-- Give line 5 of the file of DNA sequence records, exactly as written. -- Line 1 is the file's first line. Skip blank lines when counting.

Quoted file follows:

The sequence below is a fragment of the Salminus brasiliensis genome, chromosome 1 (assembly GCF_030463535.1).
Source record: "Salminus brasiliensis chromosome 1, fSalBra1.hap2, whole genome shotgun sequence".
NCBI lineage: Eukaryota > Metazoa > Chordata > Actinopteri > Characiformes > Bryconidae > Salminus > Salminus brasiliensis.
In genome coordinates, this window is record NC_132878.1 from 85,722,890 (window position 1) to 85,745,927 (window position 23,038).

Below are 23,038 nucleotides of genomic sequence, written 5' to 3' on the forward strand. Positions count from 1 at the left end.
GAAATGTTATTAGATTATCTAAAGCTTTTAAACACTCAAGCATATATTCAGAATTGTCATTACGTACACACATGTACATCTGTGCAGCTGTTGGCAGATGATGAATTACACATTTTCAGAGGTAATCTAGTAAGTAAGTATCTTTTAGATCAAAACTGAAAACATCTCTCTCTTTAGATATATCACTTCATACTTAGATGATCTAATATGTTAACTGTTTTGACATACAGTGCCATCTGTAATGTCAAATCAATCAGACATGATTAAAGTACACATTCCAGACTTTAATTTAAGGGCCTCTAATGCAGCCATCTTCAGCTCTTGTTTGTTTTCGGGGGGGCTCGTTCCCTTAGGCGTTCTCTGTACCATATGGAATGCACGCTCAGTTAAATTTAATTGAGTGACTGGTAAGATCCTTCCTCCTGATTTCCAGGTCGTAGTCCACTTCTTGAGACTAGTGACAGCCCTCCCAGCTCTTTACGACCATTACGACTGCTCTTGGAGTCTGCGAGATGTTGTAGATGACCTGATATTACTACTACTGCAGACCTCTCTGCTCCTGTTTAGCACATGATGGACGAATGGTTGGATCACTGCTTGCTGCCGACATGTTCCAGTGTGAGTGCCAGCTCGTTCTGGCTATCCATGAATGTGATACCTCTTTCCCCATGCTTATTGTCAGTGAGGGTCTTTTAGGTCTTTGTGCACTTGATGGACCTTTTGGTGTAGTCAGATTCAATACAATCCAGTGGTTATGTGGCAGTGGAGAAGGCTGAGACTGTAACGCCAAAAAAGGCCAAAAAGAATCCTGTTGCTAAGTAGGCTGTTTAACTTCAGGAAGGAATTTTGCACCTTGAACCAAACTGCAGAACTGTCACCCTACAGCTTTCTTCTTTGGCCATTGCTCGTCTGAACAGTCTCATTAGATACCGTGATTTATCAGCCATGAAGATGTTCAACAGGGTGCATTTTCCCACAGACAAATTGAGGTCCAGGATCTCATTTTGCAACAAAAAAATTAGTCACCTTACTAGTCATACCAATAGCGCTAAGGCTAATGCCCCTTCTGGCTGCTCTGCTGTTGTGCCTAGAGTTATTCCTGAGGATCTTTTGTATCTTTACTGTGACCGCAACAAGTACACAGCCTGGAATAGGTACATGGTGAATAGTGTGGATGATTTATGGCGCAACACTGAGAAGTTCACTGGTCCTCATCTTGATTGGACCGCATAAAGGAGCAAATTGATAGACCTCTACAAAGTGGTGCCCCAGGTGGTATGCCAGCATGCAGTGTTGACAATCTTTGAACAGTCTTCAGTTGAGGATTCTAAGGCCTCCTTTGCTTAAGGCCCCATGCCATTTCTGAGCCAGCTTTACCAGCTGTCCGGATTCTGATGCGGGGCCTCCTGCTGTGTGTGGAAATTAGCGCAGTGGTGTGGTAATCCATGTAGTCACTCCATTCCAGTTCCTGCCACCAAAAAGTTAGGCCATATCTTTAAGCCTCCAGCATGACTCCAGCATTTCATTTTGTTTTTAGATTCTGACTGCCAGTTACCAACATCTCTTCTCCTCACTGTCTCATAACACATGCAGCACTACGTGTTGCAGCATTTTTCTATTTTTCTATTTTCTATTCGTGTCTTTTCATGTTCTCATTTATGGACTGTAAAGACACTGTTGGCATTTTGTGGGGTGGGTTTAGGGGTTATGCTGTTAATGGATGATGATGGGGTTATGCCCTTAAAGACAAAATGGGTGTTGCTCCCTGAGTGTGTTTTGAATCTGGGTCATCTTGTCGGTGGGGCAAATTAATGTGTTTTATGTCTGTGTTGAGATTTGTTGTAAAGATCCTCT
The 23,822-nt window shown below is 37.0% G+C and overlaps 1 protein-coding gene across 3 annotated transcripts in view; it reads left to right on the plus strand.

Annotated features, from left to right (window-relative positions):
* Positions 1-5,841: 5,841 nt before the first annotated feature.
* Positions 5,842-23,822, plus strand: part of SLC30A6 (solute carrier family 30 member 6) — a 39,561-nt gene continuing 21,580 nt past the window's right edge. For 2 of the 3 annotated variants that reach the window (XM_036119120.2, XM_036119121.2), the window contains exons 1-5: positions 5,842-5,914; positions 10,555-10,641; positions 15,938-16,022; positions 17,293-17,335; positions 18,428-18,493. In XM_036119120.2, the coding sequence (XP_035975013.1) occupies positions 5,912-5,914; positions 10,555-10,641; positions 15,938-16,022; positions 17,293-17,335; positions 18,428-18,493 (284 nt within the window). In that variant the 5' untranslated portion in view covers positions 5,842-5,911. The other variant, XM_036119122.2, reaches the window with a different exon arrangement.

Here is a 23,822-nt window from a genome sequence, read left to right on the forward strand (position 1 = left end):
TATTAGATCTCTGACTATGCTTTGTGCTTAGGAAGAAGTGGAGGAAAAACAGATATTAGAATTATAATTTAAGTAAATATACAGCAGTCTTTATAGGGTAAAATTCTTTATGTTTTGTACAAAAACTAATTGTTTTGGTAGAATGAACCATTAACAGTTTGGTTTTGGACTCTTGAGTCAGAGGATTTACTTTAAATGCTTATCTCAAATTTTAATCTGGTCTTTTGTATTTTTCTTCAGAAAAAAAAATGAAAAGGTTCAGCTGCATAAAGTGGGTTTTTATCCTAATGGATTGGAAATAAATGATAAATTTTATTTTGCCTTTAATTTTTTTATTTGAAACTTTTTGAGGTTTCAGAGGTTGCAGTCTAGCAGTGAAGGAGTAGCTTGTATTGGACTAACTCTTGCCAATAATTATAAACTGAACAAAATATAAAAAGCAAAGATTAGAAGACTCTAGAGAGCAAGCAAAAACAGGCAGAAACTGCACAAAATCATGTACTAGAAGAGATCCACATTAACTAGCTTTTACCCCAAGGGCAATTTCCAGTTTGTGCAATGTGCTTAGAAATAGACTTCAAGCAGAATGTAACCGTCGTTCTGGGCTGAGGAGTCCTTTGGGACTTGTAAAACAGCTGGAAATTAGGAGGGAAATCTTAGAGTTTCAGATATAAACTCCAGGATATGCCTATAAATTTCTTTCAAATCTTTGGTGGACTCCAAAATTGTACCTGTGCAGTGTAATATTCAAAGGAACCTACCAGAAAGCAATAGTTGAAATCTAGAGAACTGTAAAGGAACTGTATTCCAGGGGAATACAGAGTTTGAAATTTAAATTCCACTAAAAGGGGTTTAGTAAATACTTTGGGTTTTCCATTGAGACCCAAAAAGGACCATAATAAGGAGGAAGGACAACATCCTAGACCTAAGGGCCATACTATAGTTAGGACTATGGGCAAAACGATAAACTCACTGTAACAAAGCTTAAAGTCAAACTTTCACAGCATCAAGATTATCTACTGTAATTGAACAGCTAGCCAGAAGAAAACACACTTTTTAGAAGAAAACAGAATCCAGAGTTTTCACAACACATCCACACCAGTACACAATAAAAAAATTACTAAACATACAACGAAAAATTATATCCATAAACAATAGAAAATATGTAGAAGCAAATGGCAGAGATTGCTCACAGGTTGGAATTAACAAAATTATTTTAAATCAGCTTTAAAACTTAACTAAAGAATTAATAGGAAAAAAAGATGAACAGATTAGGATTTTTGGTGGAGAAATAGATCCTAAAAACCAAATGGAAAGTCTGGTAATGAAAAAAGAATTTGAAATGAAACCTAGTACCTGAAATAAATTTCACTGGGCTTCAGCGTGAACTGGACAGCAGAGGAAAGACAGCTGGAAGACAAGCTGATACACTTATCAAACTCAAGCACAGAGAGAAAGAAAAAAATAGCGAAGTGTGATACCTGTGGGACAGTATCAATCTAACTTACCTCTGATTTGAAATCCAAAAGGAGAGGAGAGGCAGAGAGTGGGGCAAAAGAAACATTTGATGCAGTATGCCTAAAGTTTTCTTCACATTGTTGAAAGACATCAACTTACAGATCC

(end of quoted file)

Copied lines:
Below are 23,038 nucleotides of genomic sequence, written 5' to 3' on the forward strand. Positions count from 1 at the left end.